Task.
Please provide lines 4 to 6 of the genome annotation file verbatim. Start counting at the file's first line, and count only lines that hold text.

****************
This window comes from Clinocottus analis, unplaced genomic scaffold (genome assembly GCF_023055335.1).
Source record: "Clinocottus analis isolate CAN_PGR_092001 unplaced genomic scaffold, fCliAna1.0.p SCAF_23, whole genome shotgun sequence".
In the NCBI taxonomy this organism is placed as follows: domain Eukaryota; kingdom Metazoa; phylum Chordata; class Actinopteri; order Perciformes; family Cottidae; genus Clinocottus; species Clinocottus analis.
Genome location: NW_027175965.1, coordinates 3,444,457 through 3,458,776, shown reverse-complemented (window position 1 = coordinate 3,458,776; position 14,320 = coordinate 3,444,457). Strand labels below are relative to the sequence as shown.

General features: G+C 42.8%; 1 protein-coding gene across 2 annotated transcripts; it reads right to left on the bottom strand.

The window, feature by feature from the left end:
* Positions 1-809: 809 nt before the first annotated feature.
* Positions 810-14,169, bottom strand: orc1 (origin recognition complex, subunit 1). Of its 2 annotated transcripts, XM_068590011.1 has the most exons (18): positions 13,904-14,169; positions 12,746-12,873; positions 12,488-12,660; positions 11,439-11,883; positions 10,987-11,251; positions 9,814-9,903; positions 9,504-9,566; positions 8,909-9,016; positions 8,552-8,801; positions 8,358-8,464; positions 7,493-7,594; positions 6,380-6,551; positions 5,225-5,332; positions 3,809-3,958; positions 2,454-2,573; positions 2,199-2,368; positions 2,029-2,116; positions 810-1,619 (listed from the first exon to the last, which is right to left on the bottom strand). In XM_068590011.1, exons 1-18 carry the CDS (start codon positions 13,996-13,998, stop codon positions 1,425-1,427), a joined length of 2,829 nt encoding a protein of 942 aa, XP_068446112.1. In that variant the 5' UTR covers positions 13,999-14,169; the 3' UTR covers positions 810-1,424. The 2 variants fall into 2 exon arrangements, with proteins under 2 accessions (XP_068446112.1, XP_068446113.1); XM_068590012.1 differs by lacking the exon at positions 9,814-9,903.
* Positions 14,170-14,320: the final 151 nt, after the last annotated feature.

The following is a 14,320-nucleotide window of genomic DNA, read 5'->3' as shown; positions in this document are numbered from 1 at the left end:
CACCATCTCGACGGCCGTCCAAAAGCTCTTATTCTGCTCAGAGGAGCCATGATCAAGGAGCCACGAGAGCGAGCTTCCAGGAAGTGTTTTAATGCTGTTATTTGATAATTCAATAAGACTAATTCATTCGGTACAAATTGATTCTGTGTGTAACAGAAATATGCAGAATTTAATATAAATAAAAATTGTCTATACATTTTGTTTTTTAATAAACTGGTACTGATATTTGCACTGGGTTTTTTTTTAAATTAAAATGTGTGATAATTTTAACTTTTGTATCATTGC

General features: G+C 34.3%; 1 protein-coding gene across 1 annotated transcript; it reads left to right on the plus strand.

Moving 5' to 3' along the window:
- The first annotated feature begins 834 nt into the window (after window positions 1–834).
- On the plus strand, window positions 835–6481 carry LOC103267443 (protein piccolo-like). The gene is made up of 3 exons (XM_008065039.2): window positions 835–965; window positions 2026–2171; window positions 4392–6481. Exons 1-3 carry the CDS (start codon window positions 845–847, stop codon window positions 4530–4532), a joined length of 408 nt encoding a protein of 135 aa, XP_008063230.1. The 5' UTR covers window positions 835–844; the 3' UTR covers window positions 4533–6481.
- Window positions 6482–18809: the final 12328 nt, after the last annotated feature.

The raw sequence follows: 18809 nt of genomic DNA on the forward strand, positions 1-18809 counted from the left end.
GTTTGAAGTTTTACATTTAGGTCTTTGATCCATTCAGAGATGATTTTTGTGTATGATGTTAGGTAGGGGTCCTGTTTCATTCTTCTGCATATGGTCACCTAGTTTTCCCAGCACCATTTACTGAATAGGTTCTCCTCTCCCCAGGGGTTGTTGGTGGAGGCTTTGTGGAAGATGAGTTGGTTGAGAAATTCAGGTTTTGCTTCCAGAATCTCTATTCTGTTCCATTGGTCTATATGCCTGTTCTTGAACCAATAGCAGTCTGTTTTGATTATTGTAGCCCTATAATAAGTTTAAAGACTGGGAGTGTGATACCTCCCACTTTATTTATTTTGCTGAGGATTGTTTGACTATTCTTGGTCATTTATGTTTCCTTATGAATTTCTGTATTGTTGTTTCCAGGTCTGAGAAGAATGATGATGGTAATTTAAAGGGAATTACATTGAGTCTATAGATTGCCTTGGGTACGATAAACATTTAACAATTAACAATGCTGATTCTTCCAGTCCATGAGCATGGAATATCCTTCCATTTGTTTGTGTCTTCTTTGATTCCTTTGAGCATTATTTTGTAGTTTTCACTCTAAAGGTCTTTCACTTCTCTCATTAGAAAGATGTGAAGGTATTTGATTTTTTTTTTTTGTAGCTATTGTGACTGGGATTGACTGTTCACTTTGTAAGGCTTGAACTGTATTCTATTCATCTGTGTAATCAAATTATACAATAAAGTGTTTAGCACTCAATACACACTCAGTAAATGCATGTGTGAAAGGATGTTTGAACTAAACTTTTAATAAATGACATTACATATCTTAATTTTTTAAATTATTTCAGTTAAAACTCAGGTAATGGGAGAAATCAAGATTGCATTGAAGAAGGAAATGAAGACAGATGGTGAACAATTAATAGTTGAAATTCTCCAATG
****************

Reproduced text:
Genome location: NW_027175965.1, coordinates 3,444,457 through 3,458,776, shown reverse-complemented (window position 1 = coordinate 3,458,776; position 14,320 = coordinate 3,444,457). Strand labels below are relative to the sequence as shown.

General features: G+C 42.8%; 1 protein-coding gene across 2 annotated transcripts; it reads right to left on the bottom strand.

The window, feature by feature from the left end: